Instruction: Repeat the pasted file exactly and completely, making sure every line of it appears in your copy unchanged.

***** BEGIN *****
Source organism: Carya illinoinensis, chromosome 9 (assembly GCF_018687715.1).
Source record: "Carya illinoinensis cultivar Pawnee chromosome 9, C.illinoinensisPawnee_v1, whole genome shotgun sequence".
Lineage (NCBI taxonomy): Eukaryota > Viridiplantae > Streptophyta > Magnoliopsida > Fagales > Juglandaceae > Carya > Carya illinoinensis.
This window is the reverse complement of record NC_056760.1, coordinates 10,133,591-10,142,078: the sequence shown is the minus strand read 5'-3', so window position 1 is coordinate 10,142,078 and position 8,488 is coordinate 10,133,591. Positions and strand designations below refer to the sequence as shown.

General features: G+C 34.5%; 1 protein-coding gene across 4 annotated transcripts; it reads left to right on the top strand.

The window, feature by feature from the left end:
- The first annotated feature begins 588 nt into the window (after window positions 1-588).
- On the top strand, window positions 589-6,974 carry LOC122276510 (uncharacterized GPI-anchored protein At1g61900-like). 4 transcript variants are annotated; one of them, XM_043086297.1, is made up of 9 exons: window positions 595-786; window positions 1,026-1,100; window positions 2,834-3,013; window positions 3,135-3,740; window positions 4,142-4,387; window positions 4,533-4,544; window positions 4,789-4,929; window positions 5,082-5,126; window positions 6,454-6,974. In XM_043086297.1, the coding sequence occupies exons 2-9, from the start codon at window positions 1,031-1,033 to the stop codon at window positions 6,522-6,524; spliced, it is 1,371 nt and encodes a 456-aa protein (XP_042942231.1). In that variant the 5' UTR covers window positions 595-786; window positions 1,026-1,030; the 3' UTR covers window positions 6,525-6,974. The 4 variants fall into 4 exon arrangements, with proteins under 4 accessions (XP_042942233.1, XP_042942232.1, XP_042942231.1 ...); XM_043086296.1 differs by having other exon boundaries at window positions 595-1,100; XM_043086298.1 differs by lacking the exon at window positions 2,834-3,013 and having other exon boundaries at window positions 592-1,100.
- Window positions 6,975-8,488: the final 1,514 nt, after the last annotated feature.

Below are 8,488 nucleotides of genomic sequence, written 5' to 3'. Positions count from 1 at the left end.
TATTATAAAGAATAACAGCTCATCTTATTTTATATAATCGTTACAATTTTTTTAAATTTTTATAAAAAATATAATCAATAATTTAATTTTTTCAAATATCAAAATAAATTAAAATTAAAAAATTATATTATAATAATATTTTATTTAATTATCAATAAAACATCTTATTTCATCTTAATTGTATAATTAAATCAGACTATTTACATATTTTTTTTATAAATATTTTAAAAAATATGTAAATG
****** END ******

Source organism: Carya illinoinensis, chromosome 9 (assembly GCF_018687715.1).
Source record: "Carya illinoinensis cultivar Pawnee chromosome 9, C.illinoinensisPawnee_v1, whole genome shotgun sequence".
Lineage (NCBI taxonomy): Eukaryota > Viridiplantae > Streptophyta > Magnoliopsida > Fagales > Juglandaceae > Carya > Carya illinoinensis.
This window is the reverse complement of record NC_056760.1, coordinates 10,133,591-10,142,078: the sequence shown is the minus strand read 5'-3', so window position 1 is coordinate 10,142,078 and position 8,488 is coordinate 10,133,591. Positions and strand designations below refer to the sequence as shown.

General features: G+C 34.5%; 1 protein-coding gene across 4 annotated transcripts; it reads left to right on the top strand.

The window, feature by feature from the left end:
- The first annotated feature begins 588 nt into the window (after window positions 1-588).
- On the top strand, window positions 589-6,974 carry LOC122276510 (uncharacterized GPI-anchored protein At1g61900-like). 4 transcript variants are annotated; one of them, XM_043086297.1, is made up of 9 exons: window positions 595-786; window positions 1,026-1,100; window positions 2,834-3,013; window positions 3,135-3,740; window positions 4,142-4,387; window positions 4,533-4,544; window positions 4,789-4,929; window positions 5,082-5,126; window positions 6,454-6,974. In XM_043086297.1, the coding sequence occupies exons 2-9, from the start codon at window positions 1,031-1,033 to the stop codon at window positions 6,522-6,524; spliced, it is 1,371 nt and encodes a 456-aa protein (XP_042942231.1). In that variant the 5' UTR covers window positions 595-786; window positions 1,026-1,030; the 3' UTR covers window positions 6,525-6,974. The 4 variants fall into 4 exon arrangements, with proteins under 4 accessions (XP_042942233.1, XP_042942232.1, XP_042942231.1 ...); XM_043086296.1 differs by having other exon boundaries at window positions 595-1,100; XM_043086298.1 differs by lacking the exon at window positions 2,834-3,013 and having other exon boundaries at window positions 592-1,100.
- Window positions 6,975-8,488: the final 1,514 nt, after the last annotated feature.

Below are 8,488 nucleotides of genomic sequence, written 5' to 3'. Positions count from 1 at the left end.
TATTATAAAGAATAACAGCTCATCTTATTTTATATAATCGTTACAATTTTTTTAAATTTTTATAAAAAATATAATCAATAATTTAATTTTTTCAAATATCAAAATAAATTAAAATTAAAAAATTATATTATAATAATATTTTATTTAATTATCAATAAAACATCTTATTTCATCTTAATTGTATAATTAAATCAGACTATTTACATATTTTTTTTATAAATATTTTAAAAAATATGTAAATG